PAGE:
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Front-end web development

Front-end web development is the practice of converting data to graphical interface for user to view and interact with data through digital interaction using HTML, CSS and JavaScript.

Contents

Tools used for front-end developmentEdit

There are several tools and platform (wordpress, magento etc..) available that can be used to develop the front end of a website, and understanding which tools are best fit for specific tasks marks the difference between developing a hacked site and a well designed, scalable site.[1]

Hyper Text Markup Language (HTML)Edit

Hyper Text Markup Language (HTML) is the backbone of any website development process, without which a web page doesn't exist. Hypertext means that text has links, termed hyperlinks, embedded in it. When a user clicks on a word or a phrase that has a hyperlink, it will bring another web-page. A markup language indicates text can be turned into images, tables, links, and other representations. It is the HTML code that provides an overall framework of how the site will look. HTML was developed by Tim Berners-Lee. The latest version of HTML is called HTML5 and was published on October 28, 2014 by the W3 recommendation. This version contains new and efficient ways of handling elements such as video and audio files.

Cascading Style Sheets (CSS)Edit

Cascading Style Sheets (CSS) controls the presentation aspect of the site and allows your site to have its own unique look. It does this by maintaining style sheets which sit on top of other style rules and are triggered based on other inputs, such as device screen size and resolution.

JavaScriptEdit

JavaScript is an event-based imperative programming language (as opposed to HTML's declarative language model) that is used to transform a static HTML page into a dynamic interface. JavaScript code can use the Document Object Model (DOM), provided by the HTML standard, to manipulate a web page in response to events, like user input.

Using a technique called AJAX, JavaScript code can also actively retrieve content from the web (independent of the original HTML page retrieval), and also react to server-side events as well, adding a truly dynamic nature to the web page experience.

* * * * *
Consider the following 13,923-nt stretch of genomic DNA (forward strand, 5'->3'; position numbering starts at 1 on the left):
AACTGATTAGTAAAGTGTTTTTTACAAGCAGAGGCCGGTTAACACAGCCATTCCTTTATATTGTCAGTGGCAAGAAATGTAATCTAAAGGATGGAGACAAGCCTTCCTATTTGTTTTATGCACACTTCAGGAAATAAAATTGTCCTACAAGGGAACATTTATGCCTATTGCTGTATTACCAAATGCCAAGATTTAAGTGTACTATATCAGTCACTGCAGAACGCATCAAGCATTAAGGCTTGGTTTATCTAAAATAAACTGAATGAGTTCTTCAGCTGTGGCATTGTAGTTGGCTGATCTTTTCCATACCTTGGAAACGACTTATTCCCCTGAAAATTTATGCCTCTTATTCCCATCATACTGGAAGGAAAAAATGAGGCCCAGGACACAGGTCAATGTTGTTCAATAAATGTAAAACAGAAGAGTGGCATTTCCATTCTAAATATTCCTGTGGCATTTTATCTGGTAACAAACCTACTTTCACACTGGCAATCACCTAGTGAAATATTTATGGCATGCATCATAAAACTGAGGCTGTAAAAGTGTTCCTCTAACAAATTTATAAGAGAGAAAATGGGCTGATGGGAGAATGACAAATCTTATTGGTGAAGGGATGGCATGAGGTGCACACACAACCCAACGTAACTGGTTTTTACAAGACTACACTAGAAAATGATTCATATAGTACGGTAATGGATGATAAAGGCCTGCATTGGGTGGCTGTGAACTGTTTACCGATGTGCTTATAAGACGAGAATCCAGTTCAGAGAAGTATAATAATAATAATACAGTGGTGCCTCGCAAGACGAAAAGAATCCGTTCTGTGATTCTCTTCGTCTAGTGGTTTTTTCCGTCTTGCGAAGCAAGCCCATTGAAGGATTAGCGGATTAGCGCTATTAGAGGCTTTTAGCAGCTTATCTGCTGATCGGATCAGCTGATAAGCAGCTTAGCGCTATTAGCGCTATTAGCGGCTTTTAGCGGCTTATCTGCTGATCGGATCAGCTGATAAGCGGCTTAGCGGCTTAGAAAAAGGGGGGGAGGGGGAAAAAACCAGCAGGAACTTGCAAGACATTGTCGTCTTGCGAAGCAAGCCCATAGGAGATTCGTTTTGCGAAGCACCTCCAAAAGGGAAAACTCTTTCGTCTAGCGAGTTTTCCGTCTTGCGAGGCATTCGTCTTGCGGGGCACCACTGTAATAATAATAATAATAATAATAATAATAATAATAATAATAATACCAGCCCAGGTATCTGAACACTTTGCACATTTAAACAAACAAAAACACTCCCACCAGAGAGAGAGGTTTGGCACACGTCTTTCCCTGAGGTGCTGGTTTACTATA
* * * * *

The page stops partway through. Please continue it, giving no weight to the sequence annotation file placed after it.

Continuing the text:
WebAssemblyEdit

WebAssembly, supported by all the major browsers (i.e. from the major vendors Google, Apple, Mozilla and Microsoft), is the only alternative to JavaScript for running code in web browsers (without the help of plug-ins, such as Flash, Java or Silverlight; all being discontinued, as browsers are dropping plug-in support). Prior to its adoption, there was asm.js (a subset of JavaScript; and thus strictly works in all browsers), that's also used as a compiler target with efficient support in browsers such as Internet Explorer 11; and for such browsers that do not support WebAssembly directly, it can be compiled to asm.js and those browsers supported that way. Generally speaking programmers do not program in WebAssembly (or asm.js) directly, but use languages such as Rust, C or C++ or in theory any language, that compile to it.

Goals for developmentEdit

The developer of the front end keeps these points in mind, utilizing available tools and techniques to reach this end.[1]

AccessibilityEdit

With continuing development for mobile devices, such as smart phones and tablets, designers need to ensure that their site comes up correctly in browsers on all devices. This can be done by creating a responsive web design using stylesheets in CSS.

PerformanceEdit

Performance goals are chiefly concerned with render time, manipulating the HTML, CSS, and JavaScript to ensure that the site opens up quickly.

ReferencesEdit